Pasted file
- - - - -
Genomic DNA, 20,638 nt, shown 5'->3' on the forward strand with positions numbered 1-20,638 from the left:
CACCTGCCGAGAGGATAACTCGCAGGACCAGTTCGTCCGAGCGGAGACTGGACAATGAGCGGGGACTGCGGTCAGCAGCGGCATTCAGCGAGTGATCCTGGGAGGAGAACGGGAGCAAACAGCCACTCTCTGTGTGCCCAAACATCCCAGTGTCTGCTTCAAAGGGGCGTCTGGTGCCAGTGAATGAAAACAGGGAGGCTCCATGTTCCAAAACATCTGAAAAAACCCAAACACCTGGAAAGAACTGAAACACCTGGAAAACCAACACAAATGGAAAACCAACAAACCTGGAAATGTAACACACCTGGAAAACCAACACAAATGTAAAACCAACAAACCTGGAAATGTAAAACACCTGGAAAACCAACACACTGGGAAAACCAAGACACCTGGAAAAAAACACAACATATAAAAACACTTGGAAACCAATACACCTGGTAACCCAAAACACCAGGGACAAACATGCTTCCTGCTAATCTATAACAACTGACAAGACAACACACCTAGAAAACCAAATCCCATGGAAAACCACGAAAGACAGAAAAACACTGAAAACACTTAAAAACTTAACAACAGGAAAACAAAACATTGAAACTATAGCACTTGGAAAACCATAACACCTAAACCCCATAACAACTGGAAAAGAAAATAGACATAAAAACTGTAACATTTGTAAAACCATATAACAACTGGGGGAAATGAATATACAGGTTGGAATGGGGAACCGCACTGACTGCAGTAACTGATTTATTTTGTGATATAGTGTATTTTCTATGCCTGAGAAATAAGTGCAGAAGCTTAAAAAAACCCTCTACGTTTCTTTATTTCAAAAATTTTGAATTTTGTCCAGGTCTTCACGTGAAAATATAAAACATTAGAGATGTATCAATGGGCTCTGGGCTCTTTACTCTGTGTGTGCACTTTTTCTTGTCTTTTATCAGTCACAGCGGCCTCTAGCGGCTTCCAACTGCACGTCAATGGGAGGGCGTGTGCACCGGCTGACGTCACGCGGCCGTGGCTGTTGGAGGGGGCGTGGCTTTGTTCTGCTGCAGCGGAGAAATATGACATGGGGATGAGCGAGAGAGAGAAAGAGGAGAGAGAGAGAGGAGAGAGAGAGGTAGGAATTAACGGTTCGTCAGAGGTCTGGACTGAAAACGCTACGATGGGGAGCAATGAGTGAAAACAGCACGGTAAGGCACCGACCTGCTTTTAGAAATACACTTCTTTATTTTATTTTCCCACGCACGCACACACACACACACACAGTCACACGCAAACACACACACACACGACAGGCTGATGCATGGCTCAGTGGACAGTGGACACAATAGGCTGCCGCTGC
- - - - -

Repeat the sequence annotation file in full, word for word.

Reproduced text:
Genomic DNA, 20,638 nt, shown 5'->3' on the forward strand with positions numbered 1-20,638 from the left:
CACCTGCCGAGAGGATAACTCGCAGGACCAGTTCGTCCGAGCGGAGACTGGACAATGAGCGGGGACTGCGGTCAGCAGCGGCATTCAGCGAGTGATCCTGGGAGGAGAACGGGAGCAAACAGCCACTCTCTGTGTGCCCAAACATCCCAGTGTCTGCTTCAAAGGGGCGTCTGGTGCCAGTGAATGAAAACAGGGAGGCTCCATGTTCCAAAACATCTGAAAAAACCCAAACACCTGGAAAGAACTGAAACACCTGGAAAACCAACACAAATGGAAAACCAACAAACCTGGAAATGTAACACACCTGGAAAACCAACACAAATGTAAAACCAACAAACCTGGAAATGTAAAACACCTGGAAAACCAACACACTGGGAAAACCAAGACACCTGGAAAAAAACACAACATATAAAAACACTTGGAAACCAATACACCTGGTAACCCAAAACACCAGGGACAAACATGCTTCCTGCTAATCTATAACAACTGACAAGACAACACACCTAGAAAACCAAATCCCATGGAAAACCACGAAAGACAGAAAAACACTGAAAACACTTAAAAACTTAACAACAGGAAAACAAAACATTGAAACTATAGCACTTGGAAAACCATAACACCTAAACCCCATAACAACTGGAAAAGAAAATAGACATAAAAACTGTAACATTTGTAAAACCATATAACAACTGGGGGAAATGAATATACAGGTTGGAATGGGGAACCGCACTGACTGCAGTAACTGATTTATTTTGTGATATAGTGTATTTTCTATGCCTGAGAAATAAGTGCAGAAGCTTAAAAAAACCCTCTACGTTTCTTTATTTCAAAAATTTTGAATTTTGTCCAGGTCTTCACGTGAAAATATAAAACATTAGAGATGTATCAATGGGCTCTGGGCTCTTTACTCTGTGTGTGCACTTTTTCTTGTCTTTTATCAGTCACAGCGGCCTCTAGCGGCTTCCAACTGCACGTCAATGGGAGGGCGTGTGCACCGGCTGACGTCACGCGGCCGTGGCTGTTGGAGGGGGCGTGGCTTTGTTCTGCTGCAGCGGAGAAATATGACATGGGGATGAGCGAGAGAGAGAAAGAGGAGAGAGAGAGAGGAGAGAGAGAGGTAGGAATTAACGGTTCGTCAGAGGTCTGGACTGAAAACGCTACGATGGGGAGCAATGAGTGAAAACAGCACGGTAAGGCACCGACCTGCTTTTAGAAATACACTTCTTTATTTTATTTTCCCACGCACGCACACACACACACACACAGTCACACGCAAACACACACACACACGACAGGCTGATGCATGGCTCAGTGGACAGTGGACACAATAGGCTGCCGCTGC